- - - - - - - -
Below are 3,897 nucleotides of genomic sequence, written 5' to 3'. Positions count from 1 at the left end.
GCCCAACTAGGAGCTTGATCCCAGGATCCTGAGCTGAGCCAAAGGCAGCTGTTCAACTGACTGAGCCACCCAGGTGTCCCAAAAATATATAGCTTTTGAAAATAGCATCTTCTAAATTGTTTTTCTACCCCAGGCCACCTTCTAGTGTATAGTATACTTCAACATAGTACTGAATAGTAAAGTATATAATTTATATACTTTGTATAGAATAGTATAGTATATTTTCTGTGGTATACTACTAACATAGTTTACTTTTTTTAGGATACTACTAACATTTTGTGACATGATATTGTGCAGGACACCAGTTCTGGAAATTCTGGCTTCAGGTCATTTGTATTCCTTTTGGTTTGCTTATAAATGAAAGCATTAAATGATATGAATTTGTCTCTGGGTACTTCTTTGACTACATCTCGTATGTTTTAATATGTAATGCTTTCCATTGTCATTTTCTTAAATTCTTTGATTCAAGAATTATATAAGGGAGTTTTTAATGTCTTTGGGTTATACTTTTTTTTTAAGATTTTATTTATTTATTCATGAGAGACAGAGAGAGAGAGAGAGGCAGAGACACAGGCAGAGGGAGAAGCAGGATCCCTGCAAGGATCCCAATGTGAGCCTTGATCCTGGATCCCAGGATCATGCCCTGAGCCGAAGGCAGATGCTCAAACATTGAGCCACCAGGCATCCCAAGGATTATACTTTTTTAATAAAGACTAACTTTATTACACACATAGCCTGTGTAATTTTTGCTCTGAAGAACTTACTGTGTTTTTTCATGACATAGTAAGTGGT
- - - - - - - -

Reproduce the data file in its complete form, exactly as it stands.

Below are 3,897 nucleotides of genomic sequence, written 5' to 3'. Positions count from 1 at the left end.
GCCCAACTAGGAGCTTGATCCCAGGATCCTGAGCTGAGCCAAAGGCAGCTGTTCAACTGACTGAGCCACCCAGGTGTCCCAAAAATATATAGCTTTTGAAAATAGCATCTTCTAAATTGTTTTTCTACCCCAGGCCACCTTCTAGTGTATAGTATACTTCAACATAGTACTGAATAGTAAAGTATATAATTTATATACTTTGTATAGAATAGTATAGTATATTTTCTGTGGTATACTACTAACATAGTTTACTTTTTTTAGGATACTACTAACATTTTGTGACATGATATTGTGCAGGACACCAGTTCTGGAAATTCTGGCTTCAGGTCATTTGTATTCCTTTTGGTTTGCTTATAAATGAAAGCATTAAATGATATGAATTTGTCTCTGGGTACTTCTTTGACTACATCTCGTATGTTTTAATATGTAATGCTTTCCATTGTCATTTTCTTAAATTCTTTGATTCAAGAATTATATAAGGGAGTTTTTAATGTCTTTGGGTTATACTTTTTTTTTAAGATTTTATTTATTTATTCATGAGAGACAGAGAGAGAGAGAGAGGCAGAGACACAGGCAGAGGGAGAAGCAGGATCCCTGCAAGGATCCCAATGTGAGCCTTGATCCTGGATCCCAGGATCATGCCCTGAGCCGAAGGCAGATGCTCAAACATTGAGCCACCAGGCATCCCAAGGATTATACTTTTTTAATAAAGACTAACTTTATTACACACATAGCCTGTGTAATTTTTGCTCTGAAGAACTTACTGTGTTTTTTCATGACATAGTAAGTGGT